03 January 2013

County eBirding Competition: Final Winners

Now that a few days have passed since the end of the year and most or all of the pending reports have been reviewed, it is time to calculate and announce the final winner of the county eBirding contest!  For those of you following the updates at the Utah BirdTalk list, it will come as no surprise that the winner is the same county that has held an impressive lead for the last several months: congratulations to the winners, Kimberly Roush, Nancy Matro, and Dave Hanscom of SUMMIT COUNTY!  Summit County really cleaned up this year, and ended up with 100.9% of their pre-2012 list reported in 2012!  As the winners of the competition, these three birders will be hosted on a day of birding in each of the losing counties, by registered participants from each of those counties, any time between now and the end of March.  The dates will be offered at the discretion of the birders from the hosting counties.  Great work, Summit County; you set an example for all of us!

Here are the other competing counties and their rankings.  (Note that there may be slight changes in these percentages if late reports are submitted or if pending records are accepted, but the winner will not change and you can consider these the final rankings for the purpose of this competition.)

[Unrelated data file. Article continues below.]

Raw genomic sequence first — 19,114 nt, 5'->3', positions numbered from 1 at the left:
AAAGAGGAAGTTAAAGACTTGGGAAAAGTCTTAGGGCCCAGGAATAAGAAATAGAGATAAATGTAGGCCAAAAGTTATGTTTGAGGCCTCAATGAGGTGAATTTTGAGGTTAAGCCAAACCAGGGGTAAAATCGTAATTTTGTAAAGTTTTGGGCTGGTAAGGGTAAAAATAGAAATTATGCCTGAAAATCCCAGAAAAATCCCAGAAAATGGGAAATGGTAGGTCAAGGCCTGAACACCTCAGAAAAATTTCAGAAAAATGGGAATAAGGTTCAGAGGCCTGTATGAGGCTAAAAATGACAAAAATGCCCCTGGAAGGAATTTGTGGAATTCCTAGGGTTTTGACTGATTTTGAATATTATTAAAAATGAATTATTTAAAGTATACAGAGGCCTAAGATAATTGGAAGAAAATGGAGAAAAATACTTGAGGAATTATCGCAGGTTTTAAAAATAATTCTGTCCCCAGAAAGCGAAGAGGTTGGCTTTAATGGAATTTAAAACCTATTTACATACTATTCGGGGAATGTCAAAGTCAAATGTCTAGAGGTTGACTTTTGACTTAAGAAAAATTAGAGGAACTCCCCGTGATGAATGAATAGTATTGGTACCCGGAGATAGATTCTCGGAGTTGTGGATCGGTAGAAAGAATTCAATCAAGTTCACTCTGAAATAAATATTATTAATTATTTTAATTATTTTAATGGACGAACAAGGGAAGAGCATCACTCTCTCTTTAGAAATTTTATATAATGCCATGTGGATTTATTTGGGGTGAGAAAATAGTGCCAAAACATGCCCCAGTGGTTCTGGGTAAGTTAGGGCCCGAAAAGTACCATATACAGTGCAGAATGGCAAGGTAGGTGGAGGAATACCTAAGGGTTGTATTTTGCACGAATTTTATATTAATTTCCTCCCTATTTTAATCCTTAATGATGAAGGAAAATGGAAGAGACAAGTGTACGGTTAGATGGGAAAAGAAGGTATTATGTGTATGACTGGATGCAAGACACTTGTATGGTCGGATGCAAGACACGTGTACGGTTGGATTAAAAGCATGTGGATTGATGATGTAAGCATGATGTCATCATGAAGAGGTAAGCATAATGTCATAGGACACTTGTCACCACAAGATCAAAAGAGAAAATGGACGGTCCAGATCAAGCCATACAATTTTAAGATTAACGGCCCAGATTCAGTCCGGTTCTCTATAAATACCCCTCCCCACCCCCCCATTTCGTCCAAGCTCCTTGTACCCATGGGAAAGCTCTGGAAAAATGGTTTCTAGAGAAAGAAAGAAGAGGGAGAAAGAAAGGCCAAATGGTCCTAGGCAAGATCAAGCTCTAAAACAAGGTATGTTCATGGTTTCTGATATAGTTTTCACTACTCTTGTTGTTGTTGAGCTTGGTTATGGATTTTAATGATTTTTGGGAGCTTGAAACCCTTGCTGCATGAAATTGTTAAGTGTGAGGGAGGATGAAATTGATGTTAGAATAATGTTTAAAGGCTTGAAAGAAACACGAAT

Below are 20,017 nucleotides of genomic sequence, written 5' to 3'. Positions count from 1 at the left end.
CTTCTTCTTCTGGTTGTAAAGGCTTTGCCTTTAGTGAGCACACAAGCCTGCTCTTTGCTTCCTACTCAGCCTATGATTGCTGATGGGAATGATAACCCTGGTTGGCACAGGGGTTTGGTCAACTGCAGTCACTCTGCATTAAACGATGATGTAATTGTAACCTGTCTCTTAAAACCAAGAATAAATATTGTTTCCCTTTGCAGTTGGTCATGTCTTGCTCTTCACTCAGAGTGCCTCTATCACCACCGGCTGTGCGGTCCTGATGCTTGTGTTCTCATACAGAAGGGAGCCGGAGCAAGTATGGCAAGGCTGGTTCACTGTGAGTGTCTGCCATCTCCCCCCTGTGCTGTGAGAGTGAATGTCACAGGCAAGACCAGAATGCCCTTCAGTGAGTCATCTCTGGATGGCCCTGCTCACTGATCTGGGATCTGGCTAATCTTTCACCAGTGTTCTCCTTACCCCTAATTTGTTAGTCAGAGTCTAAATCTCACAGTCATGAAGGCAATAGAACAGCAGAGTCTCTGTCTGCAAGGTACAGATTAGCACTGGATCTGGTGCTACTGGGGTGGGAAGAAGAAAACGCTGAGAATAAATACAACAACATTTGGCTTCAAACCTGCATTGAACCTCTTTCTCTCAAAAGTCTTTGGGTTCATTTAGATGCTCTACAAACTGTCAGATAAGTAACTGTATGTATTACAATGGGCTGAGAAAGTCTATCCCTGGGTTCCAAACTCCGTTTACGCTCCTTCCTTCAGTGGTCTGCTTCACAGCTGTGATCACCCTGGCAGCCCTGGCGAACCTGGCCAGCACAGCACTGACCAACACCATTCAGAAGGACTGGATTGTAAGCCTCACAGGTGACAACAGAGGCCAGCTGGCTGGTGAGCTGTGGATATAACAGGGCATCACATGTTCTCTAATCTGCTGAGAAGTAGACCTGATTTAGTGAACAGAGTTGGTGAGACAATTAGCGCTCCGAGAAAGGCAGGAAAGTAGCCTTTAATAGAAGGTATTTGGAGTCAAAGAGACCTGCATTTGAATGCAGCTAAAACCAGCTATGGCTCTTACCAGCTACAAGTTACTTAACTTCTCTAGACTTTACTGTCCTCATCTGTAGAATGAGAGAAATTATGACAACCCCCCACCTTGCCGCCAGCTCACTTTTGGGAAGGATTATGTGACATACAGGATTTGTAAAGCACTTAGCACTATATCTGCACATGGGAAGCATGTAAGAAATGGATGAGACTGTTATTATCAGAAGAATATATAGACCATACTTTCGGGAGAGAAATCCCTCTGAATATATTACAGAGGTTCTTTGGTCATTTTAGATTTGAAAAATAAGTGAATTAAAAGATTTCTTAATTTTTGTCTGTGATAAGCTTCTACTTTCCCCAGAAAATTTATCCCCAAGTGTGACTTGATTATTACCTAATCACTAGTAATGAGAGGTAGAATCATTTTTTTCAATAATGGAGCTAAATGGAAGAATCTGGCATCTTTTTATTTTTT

2. Davis County, 89.4%
3. Salt Lake County, 88.2%
4. Cache County, 87.6%
5. Uintah County, 85.1%
6. Utah County, 83.9%
7. Duchesne County, 83.3%
8. Box Elder County, 82.8%
9. Washington County, 78.4%
10. Iron County, 68.8%

1 comment:

Dave Hanscom said...

Thanks for setting this up, Ryan. As I mentioned earlier in the year, the Summit County eBird list was pretty soft, with only 212 species. It seems that few birders who either live or bird here have used eBird in the past. You inspired me to do so, which was long overdue. Nothing like a little competition to get my blood flowing. :-)

If you decide to repeat the contest, I'll be sure to sign up. (And I cerainly won't be doing another Big Year in the foreseeable future!) I think it'll be much fairer at this point, with 20 more species on the Summit County list.